With so much distortion in the narratives, it is no surprise that the colonial mindset finds its way into many assumptions in plush corporate boardrooms – from strategy to product design to supply-chain management to human resource decisions. It oozes into investment decisions for private capital allocation. It flows into developmental policies in multilateral bodies. It shapes institutional programs. It warps perceptions and policies on Agriculture, Food, Water, Education, Urban Planning, Rural Development, Forestry and much more.
Fears, Uncertainties and Doubts (FUDs) are deliberately created to present challenges to ‘humanity’ by new versions of colonialism that create new win-lose scenarios. All current or emerging waves of colonialism appear as Saviours. Simultaneously, older hapless victims of earlier phases of Colonialism are faulted. Thus colonial historians depict Hindus as oppressors – a case of painting the real victims as the designated ‘villains’ in their narratives while British and other Colonizers are the agents of ‘progress’. This is why every school child today can effortlessly rattle off the ‘evils’ of Hinduism – Caste, Suttee, Dowry, Untouchability, Dalits, Adivasis and the ‘benefits’ of Colonialism – ‘unification’ of the country, English Language, ‘Education’, Railways, Technology, Science and ‘Institutions’. At the same time, they are hard pressed to remember anything positive about Hindus or Bharat’s living knowledge systems or their methods or the excesses and impact of Colonial policy on our people. It is this imbalance that Jaitirth Rao (and others – he shows up as an example in this case only) should spend his energies and intelligence around rather than the other way around – for that is the shocking reality elites in colonized countries have avoided.
In the next part, we shall examine the conditions that have made Star-dot-Star colonialism prevalent. We look at the key drivers that make normal human beings into becoming conditioned Pavlovian cogs in mechanisms organized to inflict slavery and pseudo-slavery, destruction of family & social structures, and creating trade & financial regimes that help perpetuate this win-lose asymmetry.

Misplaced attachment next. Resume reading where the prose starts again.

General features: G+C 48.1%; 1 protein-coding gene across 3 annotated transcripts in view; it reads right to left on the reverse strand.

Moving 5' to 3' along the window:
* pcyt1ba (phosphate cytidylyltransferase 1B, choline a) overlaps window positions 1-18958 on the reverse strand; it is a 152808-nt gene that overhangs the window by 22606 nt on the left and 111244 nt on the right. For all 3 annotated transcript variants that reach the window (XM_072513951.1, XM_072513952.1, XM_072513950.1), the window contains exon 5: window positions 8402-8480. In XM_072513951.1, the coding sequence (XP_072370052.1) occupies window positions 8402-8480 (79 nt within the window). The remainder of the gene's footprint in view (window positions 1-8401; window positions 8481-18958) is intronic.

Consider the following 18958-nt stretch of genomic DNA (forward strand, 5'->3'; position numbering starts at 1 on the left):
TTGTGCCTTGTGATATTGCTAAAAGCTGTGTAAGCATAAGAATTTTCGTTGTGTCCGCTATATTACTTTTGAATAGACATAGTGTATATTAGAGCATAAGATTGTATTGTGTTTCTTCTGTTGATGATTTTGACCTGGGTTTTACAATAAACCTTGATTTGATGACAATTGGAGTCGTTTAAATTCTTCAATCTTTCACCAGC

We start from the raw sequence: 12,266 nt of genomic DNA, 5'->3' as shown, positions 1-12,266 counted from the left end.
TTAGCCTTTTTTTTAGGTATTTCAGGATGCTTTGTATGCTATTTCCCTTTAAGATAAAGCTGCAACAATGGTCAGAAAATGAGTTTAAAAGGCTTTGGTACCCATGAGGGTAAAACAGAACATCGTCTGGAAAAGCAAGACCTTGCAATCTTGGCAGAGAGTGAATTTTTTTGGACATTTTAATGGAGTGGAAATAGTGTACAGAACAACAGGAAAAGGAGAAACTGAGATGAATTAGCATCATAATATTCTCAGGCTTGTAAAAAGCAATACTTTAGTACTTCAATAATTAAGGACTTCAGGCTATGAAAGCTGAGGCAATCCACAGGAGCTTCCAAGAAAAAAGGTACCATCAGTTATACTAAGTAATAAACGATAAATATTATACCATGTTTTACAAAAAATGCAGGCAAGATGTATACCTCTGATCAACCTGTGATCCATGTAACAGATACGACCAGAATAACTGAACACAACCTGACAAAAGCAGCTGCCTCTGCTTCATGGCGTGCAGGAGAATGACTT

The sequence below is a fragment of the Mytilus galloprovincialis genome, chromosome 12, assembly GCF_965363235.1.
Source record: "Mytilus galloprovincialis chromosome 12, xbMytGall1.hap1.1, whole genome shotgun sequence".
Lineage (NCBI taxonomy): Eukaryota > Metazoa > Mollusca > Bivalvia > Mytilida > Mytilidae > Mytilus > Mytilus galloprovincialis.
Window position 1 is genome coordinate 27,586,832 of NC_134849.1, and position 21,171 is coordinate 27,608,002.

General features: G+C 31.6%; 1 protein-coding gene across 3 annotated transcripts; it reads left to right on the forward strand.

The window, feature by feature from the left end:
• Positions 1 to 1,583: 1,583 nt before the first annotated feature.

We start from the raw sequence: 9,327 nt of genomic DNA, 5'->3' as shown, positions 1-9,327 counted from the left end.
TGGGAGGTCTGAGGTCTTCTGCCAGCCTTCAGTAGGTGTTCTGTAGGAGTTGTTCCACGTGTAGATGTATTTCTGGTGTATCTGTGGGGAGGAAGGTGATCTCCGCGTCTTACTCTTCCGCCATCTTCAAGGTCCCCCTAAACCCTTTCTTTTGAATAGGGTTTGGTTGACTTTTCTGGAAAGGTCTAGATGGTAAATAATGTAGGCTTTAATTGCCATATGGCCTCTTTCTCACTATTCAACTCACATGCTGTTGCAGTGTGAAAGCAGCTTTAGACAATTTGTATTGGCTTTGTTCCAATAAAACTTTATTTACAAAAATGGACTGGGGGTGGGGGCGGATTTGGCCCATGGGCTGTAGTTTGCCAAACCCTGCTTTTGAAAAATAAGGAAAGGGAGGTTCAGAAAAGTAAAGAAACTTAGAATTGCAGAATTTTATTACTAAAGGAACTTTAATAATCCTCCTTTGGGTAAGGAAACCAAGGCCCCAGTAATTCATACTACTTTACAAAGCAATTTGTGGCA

End of Part 1
 Buchy, 1993 as quoted in The Globalization of Environmental Crisis –By Jan Oosthoek, Barry K. Gills pp 15. Ref: http://bit.ly/GllznOfEnvCrisesBook.
 Many adivasi heroes like Birsa Munda, Kanhu Santhal, Tantya Bhil, Lakshman Naik, Ambul Reddi, Thalakkal Chandu are ignored in the official text books which hide the colonial wars against tribals. Also see: Tribal Contemporary Issues: Appraisal and Intervention – Ramaṇikā Guptā , p 14 (http://bit.ly/TrblCntpryIss-RGupta)
 Source: http://www.wipo.int/wipo_magazine/en/2011/03/article_0002.html ; India set up the Traditional Knowledge Digital Library (TKDL) in 2001 and since then it has recorded over 2 million traditional medicines to prevent their appropriation by modern day methods of asset appropriation.
 See: http://time.com/4138055/india-paris-talks-climate-change/ for a view explaining India’s position.
 The act of getting things ‘gifted’ has been used in many cases of colonial appropriation. The most famous act of such coercive ‘gifting’ was the appropriation of the Kohinoor Diamond.
 A discussion mentioning the separation of the sacred from Sanskrit and the adoption of Temples by ASI that made worship impossible can be seen in this Youtube discussion featuring Rajeev Malhotra: https://www.youtube.com/watch?v=pAdrrmjDZm8
 Map source: http://www.worldstatesmen.org/India-princely-states.gif
 Map Source: http://www.mapsofworld.com/india/india-political-map.html
 Picture taken from http://worldobserveronline.com/2014/08/20/bengal-famine-british-engineered-worst-genocide-human-history-profit/
Note: There was a minor typo in the original article published on 5 July which has now been corrected. “It is oozes..” has been changed to “It oozes..”